A new Amazon conservation fund initiated by Brazil’s government in August has received its first major donation from Norway, which offered USD 1 billion to protect this essential biosphere. The Norwegian donation is the beginning of what Brazil hopes will eventually amount to a USD 21 billion fund to protect the Amazon and stop loggers and farmers from desecrating the rainforest, according to the Associated Press.
Norwegian Prime Minister Jens Stoltenberg told AP reporters that Norway’s donation will be contributed little by little until 2015, as long as Brazil continues its efforts to stop the deforestation of the Amazon. The money will also be used for research and development into new technological and scientific projects.
The slash and burn tactics of Amazon loggers, ranchers and farmers release around 400 million tonnes of carbon dioxide into the atmosphere each year. This amounts to 80 percent of Brazil’s greenhouse gas emissions, and makes the South American nation one of the world’s biggest polluters.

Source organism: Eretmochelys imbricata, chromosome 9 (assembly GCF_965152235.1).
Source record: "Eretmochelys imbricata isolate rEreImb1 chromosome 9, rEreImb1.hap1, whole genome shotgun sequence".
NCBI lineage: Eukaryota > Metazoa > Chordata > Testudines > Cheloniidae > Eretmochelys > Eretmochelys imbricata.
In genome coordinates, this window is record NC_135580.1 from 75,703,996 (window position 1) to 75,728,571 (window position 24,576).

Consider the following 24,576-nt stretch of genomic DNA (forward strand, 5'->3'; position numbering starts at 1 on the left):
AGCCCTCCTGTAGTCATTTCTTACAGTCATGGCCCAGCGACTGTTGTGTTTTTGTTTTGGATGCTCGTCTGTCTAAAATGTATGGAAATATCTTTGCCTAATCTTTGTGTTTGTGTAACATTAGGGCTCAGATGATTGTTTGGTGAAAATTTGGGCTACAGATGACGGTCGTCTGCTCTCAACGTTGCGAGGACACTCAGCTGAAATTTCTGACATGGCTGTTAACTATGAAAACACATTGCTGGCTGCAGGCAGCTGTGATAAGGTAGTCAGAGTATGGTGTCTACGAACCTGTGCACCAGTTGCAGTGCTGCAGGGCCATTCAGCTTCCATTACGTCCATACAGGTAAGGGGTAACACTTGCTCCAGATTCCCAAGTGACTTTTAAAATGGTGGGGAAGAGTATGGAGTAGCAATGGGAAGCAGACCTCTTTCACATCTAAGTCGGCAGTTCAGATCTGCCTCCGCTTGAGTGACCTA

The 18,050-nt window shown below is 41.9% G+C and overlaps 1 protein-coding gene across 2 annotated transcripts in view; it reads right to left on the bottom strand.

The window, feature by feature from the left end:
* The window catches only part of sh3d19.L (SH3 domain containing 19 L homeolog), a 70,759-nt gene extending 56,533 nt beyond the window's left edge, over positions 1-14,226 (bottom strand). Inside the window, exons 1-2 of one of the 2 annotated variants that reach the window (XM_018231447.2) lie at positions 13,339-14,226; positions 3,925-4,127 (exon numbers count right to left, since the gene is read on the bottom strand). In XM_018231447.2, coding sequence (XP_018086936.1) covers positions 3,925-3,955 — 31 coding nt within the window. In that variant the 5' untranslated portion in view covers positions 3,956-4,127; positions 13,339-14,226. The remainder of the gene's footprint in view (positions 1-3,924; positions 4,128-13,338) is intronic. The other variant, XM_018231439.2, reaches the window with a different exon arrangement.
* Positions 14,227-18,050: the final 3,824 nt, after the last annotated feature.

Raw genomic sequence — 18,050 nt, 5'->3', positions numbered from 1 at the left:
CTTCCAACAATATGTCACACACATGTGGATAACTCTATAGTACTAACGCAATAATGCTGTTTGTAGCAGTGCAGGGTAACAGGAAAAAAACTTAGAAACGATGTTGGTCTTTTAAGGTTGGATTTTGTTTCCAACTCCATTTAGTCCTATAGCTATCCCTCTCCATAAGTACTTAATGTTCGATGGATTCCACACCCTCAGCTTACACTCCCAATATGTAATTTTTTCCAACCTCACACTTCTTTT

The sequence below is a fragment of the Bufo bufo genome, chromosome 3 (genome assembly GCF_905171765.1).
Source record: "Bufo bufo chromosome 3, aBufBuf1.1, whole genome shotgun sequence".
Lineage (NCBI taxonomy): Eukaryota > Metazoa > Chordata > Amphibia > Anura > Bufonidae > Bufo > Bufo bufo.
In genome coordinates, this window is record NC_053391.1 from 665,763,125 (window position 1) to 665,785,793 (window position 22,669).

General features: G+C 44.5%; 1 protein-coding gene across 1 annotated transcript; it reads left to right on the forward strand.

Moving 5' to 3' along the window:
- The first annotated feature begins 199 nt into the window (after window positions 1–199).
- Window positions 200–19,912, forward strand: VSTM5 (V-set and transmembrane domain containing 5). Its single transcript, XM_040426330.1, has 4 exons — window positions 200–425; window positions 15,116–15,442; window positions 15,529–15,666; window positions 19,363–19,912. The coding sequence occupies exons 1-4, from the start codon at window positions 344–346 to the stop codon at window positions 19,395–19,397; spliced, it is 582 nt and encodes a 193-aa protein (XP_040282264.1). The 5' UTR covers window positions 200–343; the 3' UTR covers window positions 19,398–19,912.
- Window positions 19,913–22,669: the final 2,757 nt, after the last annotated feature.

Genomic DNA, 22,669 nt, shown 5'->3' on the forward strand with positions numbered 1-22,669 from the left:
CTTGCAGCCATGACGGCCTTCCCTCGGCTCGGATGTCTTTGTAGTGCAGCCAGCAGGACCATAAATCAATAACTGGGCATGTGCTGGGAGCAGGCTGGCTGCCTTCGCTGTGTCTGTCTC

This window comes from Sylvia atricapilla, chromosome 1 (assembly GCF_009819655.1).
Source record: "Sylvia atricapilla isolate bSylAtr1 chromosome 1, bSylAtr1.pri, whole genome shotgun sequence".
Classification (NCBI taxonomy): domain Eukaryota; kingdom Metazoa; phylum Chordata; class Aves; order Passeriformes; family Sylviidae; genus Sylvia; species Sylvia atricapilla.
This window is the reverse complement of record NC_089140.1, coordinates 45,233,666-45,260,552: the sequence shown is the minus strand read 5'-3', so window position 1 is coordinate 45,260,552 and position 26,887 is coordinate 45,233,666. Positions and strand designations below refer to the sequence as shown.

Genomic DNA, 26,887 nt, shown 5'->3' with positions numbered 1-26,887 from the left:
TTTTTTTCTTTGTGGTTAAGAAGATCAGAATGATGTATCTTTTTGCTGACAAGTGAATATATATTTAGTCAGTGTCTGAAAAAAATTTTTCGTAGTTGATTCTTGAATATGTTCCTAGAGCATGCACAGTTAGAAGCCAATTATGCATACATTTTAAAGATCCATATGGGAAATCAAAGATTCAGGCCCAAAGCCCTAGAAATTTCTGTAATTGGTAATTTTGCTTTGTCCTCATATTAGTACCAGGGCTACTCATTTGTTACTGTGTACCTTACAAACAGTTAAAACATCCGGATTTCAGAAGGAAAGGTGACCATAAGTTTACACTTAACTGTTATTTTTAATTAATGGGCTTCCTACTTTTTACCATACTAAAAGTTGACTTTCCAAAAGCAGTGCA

“Efforts against deforestation may give us the largest, quickest and cheapest reductions in greenhouse gas emissions,” Stoltenberg told AP reporters. “Brazilian efforts against deforestation are therefore of vital importance if we wish to succeed in our campaign against global warming.”
Norway will give USD 21 million in 2008, and USD 210 million in 2009. If initial efforts prove successful, it will give the full amount promised. Germany and two other unnamed countries have also stated their intent to contribute to the fund. It is estimated that the Amazon loses more than a football-pitch-and-a-half’s area of rainforest every minute to harmful activities like logging, farming and ranching.